“Love for or devotion to one’s country.” That’s the simple and short definition of “patriotism” found in Merriam-Webster’s dictionary. So, here’s my question, “is it possible to be devoted to one’s country and still want to leave it?” “To be a patriot of a country in which you don’t want to be a citizen?”
For many years, Americans have heard ‘conservative,’ usually Republican, statements about how they represent the “real America” and are our country’s great patriots. While in North Carolina during the 2008 Presidential election, then-vice presidential candidate Sarah Palin referred to small towns as “the real America” and “pro-America areas of this great nation.”
Tomorrow, the Steven Spielberg movie ‘Lincoln’ will open in theaters around the country. President Abraham Lincoln famously delivered the Gettysburg Address on the afternoon of November 19, 1863, at the dedication of the Soldiers’ National Cemetery in Gettysburg, Pennsylvania. It was little over four months after the bloody Civil War battle of Gettysburg at which the union armies defeated those of the confederacy.
Of course, the American Civil War was fought over the issue of human rights and freedom for enslaved African-Americans. But, it was also fought to preserve the American union and to prevent the secession of the southern confederate states.
In his great speech, Lincoln emphasized the important cause to keep our country united so that “government of the people, by the people, for the people, shall not perish from the earth.” Roughly 625,000 Americans died in the fight over that prevented secession.
In the short weeks after the second term election of President Barack Obama, residents in every U.S. state have filed petitions with the federal government, each seeking secession for their state. Under the President’s “We the People” program, each petition passes the threshold needed to be reviewed, and to require a response from the White House, if at least 25,000 signatures are received within 30 days. Only the petitions filed for eight southern states appear to have reached that required threshold so far. Louisiana was the first. Not surprisingly, Texas has received the most signatures with more than 110,000. Those two states are joined by the same North Carolina where Sarah Palin made her speech about “pro-American areas,” Alabama, Florida, Georgia, Tennessee and Missouri.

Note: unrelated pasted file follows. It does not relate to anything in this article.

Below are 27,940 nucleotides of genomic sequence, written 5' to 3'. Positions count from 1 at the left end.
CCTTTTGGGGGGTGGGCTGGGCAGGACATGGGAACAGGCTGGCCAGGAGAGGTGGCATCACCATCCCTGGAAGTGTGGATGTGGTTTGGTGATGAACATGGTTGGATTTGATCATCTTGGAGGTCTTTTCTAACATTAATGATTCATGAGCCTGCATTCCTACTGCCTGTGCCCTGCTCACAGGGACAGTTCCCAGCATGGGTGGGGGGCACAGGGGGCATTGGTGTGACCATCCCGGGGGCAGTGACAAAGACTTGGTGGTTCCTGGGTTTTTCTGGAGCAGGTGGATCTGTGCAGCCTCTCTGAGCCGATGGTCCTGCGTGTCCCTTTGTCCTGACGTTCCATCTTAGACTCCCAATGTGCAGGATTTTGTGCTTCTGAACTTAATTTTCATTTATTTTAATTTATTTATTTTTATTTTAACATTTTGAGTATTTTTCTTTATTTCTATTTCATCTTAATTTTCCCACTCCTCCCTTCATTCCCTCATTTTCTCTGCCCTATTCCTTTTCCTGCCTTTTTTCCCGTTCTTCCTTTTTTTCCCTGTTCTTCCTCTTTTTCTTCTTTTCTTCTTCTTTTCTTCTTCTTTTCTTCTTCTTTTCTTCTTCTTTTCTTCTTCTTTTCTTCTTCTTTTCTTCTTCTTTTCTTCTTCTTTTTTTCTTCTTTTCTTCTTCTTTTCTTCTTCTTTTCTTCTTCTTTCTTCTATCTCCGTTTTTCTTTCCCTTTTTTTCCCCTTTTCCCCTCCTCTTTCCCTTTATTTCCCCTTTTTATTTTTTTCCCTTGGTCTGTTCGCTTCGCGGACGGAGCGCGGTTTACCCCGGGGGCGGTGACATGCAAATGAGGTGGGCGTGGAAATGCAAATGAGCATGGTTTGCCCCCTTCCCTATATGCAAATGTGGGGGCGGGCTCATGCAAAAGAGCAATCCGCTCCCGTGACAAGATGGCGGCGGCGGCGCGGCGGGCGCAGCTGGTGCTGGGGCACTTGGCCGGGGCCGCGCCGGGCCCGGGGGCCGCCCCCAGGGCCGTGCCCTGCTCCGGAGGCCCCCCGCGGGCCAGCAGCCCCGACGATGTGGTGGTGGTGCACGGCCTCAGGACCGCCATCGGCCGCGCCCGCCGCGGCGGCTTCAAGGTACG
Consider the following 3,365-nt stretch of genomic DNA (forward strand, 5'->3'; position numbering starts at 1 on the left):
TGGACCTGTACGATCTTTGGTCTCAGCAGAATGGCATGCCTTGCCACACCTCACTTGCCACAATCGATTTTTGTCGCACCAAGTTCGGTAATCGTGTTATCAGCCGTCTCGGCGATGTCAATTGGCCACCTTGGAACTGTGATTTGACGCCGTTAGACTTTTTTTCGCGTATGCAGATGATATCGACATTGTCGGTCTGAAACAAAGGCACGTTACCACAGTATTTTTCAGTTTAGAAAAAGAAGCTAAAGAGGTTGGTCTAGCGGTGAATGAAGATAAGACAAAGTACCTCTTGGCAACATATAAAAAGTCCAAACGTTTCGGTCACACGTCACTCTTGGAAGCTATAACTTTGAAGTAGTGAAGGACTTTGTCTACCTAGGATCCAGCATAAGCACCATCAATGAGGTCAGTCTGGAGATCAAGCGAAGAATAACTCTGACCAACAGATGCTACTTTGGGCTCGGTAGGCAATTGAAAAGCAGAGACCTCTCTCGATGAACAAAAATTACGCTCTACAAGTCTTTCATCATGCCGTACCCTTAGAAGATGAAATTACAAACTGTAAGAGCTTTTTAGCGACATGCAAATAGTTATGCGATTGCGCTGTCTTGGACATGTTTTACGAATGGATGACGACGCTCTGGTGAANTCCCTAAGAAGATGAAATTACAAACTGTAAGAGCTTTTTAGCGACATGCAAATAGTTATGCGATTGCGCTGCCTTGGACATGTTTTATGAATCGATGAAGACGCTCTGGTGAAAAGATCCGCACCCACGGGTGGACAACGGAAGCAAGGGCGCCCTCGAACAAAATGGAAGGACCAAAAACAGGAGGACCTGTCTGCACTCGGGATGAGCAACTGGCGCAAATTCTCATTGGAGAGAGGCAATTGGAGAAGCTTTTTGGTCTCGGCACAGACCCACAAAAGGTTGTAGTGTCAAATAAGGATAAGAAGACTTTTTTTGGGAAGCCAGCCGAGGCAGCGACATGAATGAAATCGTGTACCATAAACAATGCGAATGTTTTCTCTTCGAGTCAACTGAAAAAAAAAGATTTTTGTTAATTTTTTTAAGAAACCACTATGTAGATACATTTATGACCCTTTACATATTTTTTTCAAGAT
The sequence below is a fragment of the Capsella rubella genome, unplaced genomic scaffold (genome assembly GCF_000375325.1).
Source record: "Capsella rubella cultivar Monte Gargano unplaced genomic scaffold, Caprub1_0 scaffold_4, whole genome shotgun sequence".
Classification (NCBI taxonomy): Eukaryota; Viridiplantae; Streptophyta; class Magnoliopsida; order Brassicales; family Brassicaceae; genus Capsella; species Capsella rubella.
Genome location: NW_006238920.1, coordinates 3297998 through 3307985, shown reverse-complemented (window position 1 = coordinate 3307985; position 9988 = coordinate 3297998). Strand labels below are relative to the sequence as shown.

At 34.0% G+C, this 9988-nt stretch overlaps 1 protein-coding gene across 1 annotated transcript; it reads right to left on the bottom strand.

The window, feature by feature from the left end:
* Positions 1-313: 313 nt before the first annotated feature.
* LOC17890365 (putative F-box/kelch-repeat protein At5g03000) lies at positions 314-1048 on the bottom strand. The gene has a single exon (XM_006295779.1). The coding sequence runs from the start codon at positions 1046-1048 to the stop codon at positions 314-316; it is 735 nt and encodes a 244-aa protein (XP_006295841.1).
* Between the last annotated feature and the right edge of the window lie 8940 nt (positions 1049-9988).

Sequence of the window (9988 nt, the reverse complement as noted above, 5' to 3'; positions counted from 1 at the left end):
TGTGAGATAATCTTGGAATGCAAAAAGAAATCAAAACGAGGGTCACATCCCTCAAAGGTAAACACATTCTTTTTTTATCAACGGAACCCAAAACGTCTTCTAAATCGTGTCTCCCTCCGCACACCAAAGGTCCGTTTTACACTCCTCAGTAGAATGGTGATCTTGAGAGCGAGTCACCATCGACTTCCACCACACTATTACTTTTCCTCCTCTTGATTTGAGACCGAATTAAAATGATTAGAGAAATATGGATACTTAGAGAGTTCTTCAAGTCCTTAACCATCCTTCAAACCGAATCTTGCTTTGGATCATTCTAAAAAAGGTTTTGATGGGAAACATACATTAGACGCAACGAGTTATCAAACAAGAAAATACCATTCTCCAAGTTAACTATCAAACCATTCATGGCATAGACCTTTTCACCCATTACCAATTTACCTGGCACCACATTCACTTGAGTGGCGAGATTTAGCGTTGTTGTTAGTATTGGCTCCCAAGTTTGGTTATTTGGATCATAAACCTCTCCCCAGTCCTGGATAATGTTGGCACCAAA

Some Republican governors from states with some of the greatest number of reported signatures have publicly opposed the secession efforts. Those governors included Gov. Bill Haslam of Tennessee, Gov. Robert Bentley of Alabama, and, notably, Gov. Rick Perry of Texas.
During a campaign stop in Iowa during the most recent Republican primaries, Governor Perry said, “I think you want a president who is passionate about America — that’s in love with America.” When asked by a reporter whether he was suggesting that Obama didn’t love this country, Perry replied “I dunno, you need to ask him.”
That was the same Rick Perry that said the following during a 2009 Tea Party rally, as reported by CNN, “if Washington continues to thumb their nose at the American people, you know, who knows what might come out of that. But Texas is a very unique place, and we’re a pretty independent lot to boot ... When we came into the nation in 1845, we were a republic, we were a stand-alone nation and one of the deals was, we can leave anytime we want. So we’re kind of thinking about that again.”